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‘Going into eggs means that our kids can have it bigger and better’

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Nicola and Ronald

Nicola and Ronald

Nicola and Ronald

With farms passed down from generation to generation, it is fair to say that farming is in the blood.

That's why it is so important to those working in the industry to make sure that, despite all the challenges that arise, they build a strong and sustainable business.

For many, that has meant diversifying beyond their traditional farming methods to ensure that the farm remains profitable and can provide for their family and the generations to come.

Nicola McGuigan and her husband, Ronald, are no exception and they had to consider alternative ways to generate income.

The couple, who both come from farming families, own a 70-acre farm outside Killyman in Co Tyrone.

Nicola says: "We built it up after we got married and it was primarily suckler and beef cattle and then two years ago, we put up a poultry unit.

"Basically we needed something to make money, the sucklers weren't making us money.

"It's so hard to make money out of sucklers, we were actually losing money.

"If it was taking £600 to keep one for a year, we were getting £600 and there was no profit.

"It's hard to support a family and make a living from cattle and it just wasn't working out.

"We also have one boy, James, who is 16 and has Down's syndrome, and that was one of the reasons why we went into eggs as it's something that he can do if he wants."

However, the diversification into egg production has not been easy.

"It was between eggs or pigs and we opted for poultry and free range eggs," says Nicola.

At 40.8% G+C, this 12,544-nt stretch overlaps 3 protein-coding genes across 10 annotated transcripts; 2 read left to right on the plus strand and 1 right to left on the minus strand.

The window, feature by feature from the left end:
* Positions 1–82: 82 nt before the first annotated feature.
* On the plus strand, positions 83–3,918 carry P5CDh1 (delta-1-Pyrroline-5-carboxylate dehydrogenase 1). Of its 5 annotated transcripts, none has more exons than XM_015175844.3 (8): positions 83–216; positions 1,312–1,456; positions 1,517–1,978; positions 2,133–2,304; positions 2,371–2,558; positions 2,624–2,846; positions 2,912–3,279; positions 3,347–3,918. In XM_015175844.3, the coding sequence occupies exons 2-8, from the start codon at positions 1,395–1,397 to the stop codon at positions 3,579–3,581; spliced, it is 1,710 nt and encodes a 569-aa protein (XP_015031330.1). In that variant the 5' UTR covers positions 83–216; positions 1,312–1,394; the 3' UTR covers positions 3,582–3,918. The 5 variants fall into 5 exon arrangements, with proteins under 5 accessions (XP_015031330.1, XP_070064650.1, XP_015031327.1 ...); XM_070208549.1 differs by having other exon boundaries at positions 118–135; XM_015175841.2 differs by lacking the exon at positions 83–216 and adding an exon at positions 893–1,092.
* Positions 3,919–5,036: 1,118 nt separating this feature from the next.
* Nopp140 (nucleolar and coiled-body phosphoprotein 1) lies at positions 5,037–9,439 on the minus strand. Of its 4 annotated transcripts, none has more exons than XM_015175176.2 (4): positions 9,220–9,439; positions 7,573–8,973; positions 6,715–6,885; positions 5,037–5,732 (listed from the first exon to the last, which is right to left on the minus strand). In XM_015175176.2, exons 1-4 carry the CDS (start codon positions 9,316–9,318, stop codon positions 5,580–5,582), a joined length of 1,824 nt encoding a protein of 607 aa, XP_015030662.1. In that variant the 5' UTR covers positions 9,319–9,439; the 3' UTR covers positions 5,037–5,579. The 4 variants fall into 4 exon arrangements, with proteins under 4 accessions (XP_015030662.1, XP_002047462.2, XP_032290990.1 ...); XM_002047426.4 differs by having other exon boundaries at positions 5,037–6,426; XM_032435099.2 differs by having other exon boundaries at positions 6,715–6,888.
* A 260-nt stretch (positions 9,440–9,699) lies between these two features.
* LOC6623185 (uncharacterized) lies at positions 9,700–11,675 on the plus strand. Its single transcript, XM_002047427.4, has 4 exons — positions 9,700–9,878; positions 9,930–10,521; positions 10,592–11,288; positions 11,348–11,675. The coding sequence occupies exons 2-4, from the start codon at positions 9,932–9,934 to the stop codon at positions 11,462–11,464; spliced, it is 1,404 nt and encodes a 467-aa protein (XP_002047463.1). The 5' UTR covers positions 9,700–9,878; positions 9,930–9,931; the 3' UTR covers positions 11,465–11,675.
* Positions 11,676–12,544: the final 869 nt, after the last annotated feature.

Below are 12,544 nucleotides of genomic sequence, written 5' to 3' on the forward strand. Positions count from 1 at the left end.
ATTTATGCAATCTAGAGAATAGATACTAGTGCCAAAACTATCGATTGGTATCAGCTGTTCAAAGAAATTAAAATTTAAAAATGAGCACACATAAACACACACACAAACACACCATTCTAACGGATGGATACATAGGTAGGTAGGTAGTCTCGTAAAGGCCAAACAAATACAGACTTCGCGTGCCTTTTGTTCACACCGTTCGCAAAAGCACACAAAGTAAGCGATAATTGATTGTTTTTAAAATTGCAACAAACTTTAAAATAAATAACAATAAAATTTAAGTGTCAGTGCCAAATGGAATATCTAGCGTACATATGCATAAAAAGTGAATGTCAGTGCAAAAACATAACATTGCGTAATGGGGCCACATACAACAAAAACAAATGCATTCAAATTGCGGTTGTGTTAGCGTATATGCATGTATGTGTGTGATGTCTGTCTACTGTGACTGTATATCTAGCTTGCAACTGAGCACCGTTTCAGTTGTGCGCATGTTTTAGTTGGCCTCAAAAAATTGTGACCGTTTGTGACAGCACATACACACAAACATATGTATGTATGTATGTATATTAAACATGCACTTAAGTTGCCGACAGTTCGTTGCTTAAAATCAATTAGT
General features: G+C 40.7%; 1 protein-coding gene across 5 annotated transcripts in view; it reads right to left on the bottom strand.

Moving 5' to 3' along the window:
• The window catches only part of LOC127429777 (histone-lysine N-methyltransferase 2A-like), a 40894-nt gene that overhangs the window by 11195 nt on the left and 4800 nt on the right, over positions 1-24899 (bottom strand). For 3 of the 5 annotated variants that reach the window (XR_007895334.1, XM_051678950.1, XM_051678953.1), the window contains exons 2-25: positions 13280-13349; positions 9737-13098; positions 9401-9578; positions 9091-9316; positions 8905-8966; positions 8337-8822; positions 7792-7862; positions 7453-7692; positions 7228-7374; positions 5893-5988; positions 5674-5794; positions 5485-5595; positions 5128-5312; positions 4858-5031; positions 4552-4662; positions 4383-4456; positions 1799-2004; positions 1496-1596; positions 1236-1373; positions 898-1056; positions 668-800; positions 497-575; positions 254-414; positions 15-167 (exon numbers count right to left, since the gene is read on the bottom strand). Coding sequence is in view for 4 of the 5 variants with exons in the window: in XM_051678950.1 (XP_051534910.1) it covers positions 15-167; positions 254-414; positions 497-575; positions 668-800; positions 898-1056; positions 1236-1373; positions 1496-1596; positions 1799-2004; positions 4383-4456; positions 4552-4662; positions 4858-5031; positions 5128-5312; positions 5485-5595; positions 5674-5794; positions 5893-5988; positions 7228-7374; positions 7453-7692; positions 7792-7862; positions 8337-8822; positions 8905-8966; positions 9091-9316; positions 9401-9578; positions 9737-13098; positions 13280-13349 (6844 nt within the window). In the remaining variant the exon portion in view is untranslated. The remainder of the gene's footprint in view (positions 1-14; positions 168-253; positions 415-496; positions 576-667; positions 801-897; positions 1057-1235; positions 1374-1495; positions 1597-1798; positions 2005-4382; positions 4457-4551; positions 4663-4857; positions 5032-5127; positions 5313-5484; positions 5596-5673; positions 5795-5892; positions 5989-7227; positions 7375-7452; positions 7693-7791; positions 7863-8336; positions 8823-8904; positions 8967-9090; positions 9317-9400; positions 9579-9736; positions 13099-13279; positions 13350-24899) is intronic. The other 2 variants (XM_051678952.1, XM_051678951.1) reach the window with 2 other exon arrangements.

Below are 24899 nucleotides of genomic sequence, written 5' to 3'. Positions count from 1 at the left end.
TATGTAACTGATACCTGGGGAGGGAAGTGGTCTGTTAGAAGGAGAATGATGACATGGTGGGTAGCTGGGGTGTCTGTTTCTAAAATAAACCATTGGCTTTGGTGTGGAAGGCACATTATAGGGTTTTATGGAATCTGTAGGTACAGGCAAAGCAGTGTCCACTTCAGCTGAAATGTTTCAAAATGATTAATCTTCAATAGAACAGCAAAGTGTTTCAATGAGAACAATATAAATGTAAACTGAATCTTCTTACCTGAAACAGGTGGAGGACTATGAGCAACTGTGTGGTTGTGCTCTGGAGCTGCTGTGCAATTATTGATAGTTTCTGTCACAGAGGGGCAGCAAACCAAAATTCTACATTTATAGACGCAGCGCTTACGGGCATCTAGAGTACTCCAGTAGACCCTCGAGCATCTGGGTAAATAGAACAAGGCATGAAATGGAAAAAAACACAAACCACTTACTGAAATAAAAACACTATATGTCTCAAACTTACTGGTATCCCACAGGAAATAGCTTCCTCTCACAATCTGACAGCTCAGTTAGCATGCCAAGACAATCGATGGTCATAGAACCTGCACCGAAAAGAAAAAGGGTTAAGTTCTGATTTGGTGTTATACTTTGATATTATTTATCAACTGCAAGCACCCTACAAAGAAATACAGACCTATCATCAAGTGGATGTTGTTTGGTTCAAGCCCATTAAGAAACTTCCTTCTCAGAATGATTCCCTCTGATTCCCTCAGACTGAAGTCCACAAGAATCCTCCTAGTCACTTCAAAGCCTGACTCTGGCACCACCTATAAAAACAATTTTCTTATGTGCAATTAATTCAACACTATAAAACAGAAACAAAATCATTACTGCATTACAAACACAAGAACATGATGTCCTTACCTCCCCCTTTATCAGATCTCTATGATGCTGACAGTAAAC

"I didn't know much about eggs, but I knew even less about pigs.

"There was an opening with Skea Eggs and we put up the houses for them and we now supply them with about 15 to 16,000 eggs a day.

"It was a significant investment, but it was something that we had to do and by putting up the hen unit, Ronald has been able to come back home full-time, while I am still working part-time.

"It took us three years from first thinking about doing it to getting the first birds in.

"There was a lot of thinking behind it.

"We worked with the bank and we had to prove that we were genuine about it, that we were going to do a good job, but of course we also had to put up security as well.

"Everyone has been very good, but ultimately the risk still stops with us.

"There was an awful lot to do around planning, wildlife services, water services, there were a lot of hoops to jump through, but we managed to get it up and running in September 2018.

"We're now in our second crop of birds, we have 16,000 birds and they're doing well.

"Farming isn't easy, it is a thankless job, but it's in your blood and if you were doing it for the money, you wouldn't be doing it.

"It's a 24-hour job, seven days a week; for us to get away anywhere, we have to rely on family or friends to come and help.

"We've put everything into the egg production working and it's definitely been a steep learning curve, but it's like everything - if you put in the time, it rewards you.

"At the moment, everyone is on high alert because of avian flu and we're very strict about access to the unit.

"You can't cover for everything, but it's a big threat to the whole industry and you're always worrying about it because it could wipe us out.

"It's another challenge that you have to overcome, like TB and brucellosis in the cattle, but for the moment everything is going well with the poultry."

Like everyone in the farming industry, Nicola is facing the unknown with Brexit, but she remains optimistic that it might drive up profits.

"At the moment, we are not self-sufficient for eggs in the UK," she says.

"Eggs are a cheap form of food and they're also in demand as a healthy food, which is always a plus."

So, having identified the potential to boost their income, Nicola, a mum of three, is determined to continue to develop the egg production arm of the business.

And while it was a financial risk, Nicola is delighted with the outcome.

"We have 25 sheep and we do enjoy showing our cattle as well," she said.

"We actually won at our first time at Balmoral, although all our time has been going into the eggs.

"However, our quality of life has changed for the better and that's definitely a plus.

Nicola added: "We're trying to make sure the business has a future so that if the children want to go into farming there will be something there for them.

"It means we will be able to leave them something bigger and better than we had."

Belfast Telegraph